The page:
SWEDEN sees no evidence that herd immunity is helping to slow the spread of the coronavirus, said the country’s leading epidemiologist.
Anders Tegnell’s admission comes as the number of new infections continues to rise with 17,265 new cases since Friday – compared to 15,084 in the same period last week.
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A shopper wearing a mask in central StockholmPhoto credit: Rex Features
Sweden’s daily infections have gone down and stayed low
Tegnell is the architect of Sweden’s unorthodox approach of not completely locking down and relying on voluntary action as the other countries impose restrictions on their people.
Bloomberg reports that there is little evidence that herd immunity is helping Sweden fight the coronavirus.
“The problem of herd immunity is difficult,” said Anders Tegnell on Tuesday in Stockholm.
“We are not seeing any evidence of immunity in the population that is currently slowing the infection.”
Herd immunity refers to where enough people in a population have immunity to infection to effectively stop the spread of the disease.
Sweden recorded 94 new deaths for a total of 6,500.
Sweden has not been banned like elsewhere in EuropeImage credit: EPA
Almost half of these occurred in nursing homes and a quarter were elderly people receiving home care.
Sweden’s per capita mortality rate is many times higher than that of its Nordic neighbors, but lower than some larger European countries.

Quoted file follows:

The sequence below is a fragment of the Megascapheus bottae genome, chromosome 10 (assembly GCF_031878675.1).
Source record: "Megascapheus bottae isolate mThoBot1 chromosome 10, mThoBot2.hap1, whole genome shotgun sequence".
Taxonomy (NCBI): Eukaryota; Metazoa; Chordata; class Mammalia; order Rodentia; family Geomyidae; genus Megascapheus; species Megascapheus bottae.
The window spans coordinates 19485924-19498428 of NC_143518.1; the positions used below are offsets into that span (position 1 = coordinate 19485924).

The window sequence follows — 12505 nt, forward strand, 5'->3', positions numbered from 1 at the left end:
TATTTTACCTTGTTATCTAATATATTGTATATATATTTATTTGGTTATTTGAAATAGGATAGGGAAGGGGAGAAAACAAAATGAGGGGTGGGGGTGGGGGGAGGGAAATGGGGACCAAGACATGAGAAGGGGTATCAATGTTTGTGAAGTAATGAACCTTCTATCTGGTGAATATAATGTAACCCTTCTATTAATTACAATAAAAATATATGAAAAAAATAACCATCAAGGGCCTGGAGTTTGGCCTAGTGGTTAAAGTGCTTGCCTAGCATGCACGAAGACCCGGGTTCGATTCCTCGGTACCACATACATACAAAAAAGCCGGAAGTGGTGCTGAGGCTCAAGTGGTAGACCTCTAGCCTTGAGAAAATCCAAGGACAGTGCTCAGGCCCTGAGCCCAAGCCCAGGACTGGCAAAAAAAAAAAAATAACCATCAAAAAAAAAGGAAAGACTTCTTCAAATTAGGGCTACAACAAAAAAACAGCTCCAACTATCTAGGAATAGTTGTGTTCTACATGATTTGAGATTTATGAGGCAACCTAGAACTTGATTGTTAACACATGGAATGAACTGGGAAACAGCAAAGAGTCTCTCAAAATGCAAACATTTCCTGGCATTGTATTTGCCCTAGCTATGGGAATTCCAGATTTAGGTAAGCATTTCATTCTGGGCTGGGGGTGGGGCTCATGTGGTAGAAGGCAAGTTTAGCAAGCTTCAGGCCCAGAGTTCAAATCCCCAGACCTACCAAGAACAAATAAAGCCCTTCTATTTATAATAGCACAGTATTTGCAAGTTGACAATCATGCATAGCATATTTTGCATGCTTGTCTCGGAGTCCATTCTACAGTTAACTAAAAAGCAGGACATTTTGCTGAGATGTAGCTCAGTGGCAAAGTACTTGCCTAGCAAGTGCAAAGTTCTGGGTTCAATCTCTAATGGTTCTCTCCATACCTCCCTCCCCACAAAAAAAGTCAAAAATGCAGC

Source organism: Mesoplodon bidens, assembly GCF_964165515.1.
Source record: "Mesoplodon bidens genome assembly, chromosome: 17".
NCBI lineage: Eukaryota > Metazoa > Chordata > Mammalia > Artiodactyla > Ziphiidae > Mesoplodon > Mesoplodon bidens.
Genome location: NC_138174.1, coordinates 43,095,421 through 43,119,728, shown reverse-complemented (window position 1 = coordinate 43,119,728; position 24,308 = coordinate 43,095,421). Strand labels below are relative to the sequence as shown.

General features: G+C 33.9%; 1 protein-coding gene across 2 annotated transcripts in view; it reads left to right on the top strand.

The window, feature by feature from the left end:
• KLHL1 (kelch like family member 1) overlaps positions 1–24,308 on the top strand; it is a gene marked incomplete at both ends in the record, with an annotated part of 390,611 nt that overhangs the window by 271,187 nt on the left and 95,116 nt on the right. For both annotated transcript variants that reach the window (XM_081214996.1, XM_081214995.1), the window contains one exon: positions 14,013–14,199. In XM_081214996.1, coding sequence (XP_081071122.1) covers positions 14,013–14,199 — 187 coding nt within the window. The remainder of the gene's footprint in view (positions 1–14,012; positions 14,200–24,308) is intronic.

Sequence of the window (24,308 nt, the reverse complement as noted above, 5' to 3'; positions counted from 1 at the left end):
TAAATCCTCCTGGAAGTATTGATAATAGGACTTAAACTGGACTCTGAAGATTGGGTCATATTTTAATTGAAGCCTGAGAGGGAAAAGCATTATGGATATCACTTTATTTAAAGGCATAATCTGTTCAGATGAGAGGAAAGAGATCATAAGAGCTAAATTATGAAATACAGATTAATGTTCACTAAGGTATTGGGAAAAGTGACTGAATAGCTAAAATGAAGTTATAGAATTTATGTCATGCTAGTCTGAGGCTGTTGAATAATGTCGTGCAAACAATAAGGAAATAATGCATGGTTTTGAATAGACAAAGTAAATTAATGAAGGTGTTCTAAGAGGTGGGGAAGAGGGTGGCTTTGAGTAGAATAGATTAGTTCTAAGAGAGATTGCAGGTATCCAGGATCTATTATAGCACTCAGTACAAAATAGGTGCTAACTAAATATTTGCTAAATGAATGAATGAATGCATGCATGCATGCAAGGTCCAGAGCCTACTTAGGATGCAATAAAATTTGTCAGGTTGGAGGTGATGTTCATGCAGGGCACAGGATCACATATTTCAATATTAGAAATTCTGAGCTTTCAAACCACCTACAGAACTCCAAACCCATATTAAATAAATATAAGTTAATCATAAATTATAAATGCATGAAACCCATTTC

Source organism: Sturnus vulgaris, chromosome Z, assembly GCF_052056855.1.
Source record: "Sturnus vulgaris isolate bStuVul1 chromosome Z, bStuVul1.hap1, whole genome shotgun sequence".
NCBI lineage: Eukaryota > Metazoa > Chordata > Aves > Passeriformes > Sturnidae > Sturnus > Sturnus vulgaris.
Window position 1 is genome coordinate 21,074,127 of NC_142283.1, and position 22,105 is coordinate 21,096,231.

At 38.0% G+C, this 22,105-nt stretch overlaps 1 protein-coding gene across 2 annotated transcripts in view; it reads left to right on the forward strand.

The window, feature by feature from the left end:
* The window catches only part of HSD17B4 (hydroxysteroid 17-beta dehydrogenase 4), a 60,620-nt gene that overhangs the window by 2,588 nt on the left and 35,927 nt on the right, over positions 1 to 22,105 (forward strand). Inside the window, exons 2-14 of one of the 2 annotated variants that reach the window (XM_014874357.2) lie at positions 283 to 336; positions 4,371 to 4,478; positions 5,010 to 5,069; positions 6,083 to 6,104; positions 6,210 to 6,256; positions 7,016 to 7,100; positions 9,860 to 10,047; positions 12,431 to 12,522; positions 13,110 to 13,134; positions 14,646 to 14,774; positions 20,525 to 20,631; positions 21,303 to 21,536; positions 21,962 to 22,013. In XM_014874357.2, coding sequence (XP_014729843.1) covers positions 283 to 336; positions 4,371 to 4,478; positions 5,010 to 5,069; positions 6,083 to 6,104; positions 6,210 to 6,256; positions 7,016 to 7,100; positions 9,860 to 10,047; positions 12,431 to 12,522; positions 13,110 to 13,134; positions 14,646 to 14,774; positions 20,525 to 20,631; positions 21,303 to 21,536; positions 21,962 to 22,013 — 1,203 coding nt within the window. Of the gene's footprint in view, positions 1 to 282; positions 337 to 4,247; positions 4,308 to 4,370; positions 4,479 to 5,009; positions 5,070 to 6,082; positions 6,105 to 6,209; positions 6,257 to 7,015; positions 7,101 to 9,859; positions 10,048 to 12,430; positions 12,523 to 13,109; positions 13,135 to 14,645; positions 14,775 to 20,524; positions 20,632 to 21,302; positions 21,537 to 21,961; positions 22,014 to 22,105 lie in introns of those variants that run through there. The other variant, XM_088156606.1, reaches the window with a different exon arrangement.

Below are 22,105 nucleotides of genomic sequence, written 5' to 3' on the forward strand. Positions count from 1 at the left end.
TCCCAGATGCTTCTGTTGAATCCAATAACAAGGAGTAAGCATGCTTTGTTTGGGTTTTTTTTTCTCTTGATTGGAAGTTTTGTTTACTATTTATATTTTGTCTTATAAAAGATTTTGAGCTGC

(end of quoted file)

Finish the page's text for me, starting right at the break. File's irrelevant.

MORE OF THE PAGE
Tegnell’s admission comes as the Swedish health watchdog sharply condemned the way elderly people in the country were treated in nursing homes during the pandemic
The Health and Social Care Inspectorate (IVO) found from March to June that a fifth of all Covid patients in nursing homes had not been individually examined by a doctor.
In 40 percent of these cases, the patient was not examined by a nurse either.
When an assessment was made, the majority were done over the phone and fewer than 10 percent of patients received a physical exam.
“The minimum level of care is simply too low even during a pandemic,” said IVO director Sofia Wallstrom at a press conference.
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The agency concluded that elderly residents of care facilities had not received adequate care in either confirmed or suspected cases of coronavirus.
IVO also said that its study of elderly care had been hampered by insufficient patient records.
Sweden’s high number of elderly care deaths has been hotly debated in the country that has long been proud of its welfare system.